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Mine, UXO casualties up 40 percent

Mom Kunthear / Khmer Times Share:
A deminer works to unearth unexploded ordnance. CMAC

The Cambodian Mine Action Authority has reported that casualties increased this year by more than 40 percent when compared with the same period last year.

A CMAA report obtained yesterday showed there were 71 casualties from January to October due to landmine and unexploded ordnance incidents. Of them, 11 people died, 47 were injured and 13 had to undergo amputation.

“If compared with the same period last year, there was a 42 percent increase of casualties,” the report showed, noting there were 50 casualties from January to October 2018.

During that time, eight people were killed, 31 people were injured and 11 underwent amputation.

CMAA added that from 1979 to October 2019, 19,779 people have been killed, 36,023 injured and 9,047 amputated due to landmine and unexploded ordnance incidents.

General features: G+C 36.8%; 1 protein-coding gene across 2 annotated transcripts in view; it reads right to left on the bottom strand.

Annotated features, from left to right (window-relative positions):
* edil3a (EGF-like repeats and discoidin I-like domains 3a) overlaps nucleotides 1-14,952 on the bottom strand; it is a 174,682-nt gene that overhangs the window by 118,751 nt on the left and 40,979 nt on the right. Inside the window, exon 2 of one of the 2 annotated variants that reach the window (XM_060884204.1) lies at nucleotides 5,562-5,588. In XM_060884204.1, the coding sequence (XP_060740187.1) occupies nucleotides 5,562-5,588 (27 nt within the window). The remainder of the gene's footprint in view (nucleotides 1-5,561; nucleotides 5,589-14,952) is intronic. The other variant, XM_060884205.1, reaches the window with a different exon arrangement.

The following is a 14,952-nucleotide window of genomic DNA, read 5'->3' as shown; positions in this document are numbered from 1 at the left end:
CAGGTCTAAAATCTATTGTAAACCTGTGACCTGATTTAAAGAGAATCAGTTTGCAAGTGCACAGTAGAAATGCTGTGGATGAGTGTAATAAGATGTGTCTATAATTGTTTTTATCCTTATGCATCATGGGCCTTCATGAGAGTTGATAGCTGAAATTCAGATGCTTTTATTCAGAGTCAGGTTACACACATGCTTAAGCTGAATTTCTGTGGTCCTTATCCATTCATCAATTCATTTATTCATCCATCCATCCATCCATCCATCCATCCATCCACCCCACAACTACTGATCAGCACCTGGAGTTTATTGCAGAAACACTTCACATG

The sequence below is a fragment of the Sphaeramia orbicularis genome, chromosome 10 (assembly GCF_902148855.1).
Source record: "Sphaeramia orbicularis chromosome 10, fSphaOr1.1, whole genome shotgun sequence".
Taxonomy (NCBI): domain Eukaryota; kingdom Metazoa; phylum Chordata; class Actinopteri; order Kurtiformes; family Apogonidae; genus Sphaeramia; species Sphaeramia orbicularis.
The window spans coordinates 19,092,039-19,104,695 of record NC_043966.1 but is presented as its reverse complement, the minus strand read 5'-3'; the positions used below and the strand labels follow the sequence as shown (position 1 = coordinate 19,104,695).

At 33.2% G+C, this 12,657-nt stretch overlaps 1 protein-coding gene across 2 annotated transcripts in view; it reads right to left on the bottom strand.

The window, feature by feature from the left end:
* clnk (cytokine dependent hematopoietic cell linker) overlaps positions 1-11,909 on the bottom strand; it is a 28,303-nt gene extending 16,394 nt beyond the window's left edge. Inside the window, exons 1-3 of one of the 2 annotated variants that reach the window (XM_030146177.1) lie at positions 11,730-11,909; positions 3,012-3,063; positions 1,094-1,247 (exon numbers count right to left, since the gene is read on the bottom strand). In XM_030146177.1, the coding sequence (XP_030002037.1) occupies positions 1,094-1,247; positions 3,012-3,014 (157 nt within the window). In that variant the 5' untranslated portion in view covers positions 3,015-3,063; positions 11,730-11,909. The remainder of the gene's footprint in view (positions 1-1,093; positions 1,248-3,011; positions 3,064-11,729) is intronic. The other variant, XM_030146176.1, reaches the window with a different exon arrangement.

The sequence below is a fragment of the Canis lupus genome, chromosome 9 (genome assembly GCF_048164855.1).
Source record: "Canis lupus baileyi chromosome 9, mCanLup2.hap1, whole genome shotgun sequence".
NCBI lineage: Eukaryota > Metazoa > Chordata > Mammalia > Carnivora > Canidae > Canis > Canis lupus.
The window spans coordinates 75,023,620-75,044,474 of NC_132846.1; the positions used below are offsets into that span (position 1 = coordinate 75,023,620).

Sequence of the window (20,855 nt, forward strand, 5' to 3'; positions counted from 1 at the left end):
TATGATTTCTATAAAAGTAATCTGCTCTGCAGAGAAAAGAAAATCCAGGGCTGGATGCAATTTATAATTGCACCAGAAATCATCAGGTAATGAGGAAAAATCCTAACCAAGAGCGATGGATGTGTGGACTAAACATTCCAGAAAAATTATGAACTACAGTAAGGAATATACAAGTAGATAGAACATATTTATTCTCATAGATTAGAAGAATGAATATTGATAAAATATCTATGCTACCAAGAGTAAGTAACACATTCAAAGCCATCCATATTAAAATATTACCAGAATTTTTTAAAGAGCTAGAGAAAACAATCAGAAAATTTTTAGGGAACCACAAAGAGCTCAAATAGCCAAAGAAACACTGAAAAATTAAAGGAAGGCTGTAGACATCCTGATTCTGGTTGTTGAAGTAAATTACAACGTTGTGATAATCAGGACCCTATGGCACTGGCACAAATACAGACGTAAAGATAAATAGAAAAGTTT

Villagers in Pursat province aid a man injured by a mine. CMAC

It said that from 1992 to October 2019, 1,910 square kilometres of land were cleared of landmines and explosive remnants of war.

“More than one million anti-personnel mines, 25,153 anti-tank mines and about three million items of ERW were found and destroyed,” the report said.

Ly Thuch, CMAA first vice president, said last month at the signing of a mine action agreement between Australia, UNDP and the government that regional and internal conflicts from the 1960s to late 1998 left Cambodia as one of the most landmine and ERW affected countries in the world.

He said that with support from the international donor community, the United Nations and development agencies, the government has been able to clear landmines and ERW contaminated land.

These now-safe lands opened up for productive uses and opportunities. Thousands of vulnerable and low-income communities benefited from the development, he noted.

“The government of Cambodia is committed to making Cambodia mine-free by 2025. We strongly hope that from 2026 onward, no Cambodian is killed or injured by landmines,” Mr Thuch said.

Mr Thuch said that to achieve a mine-free Cambodia by 2025, strong commitment is needed from international donors, the government, private sector and also individuals.

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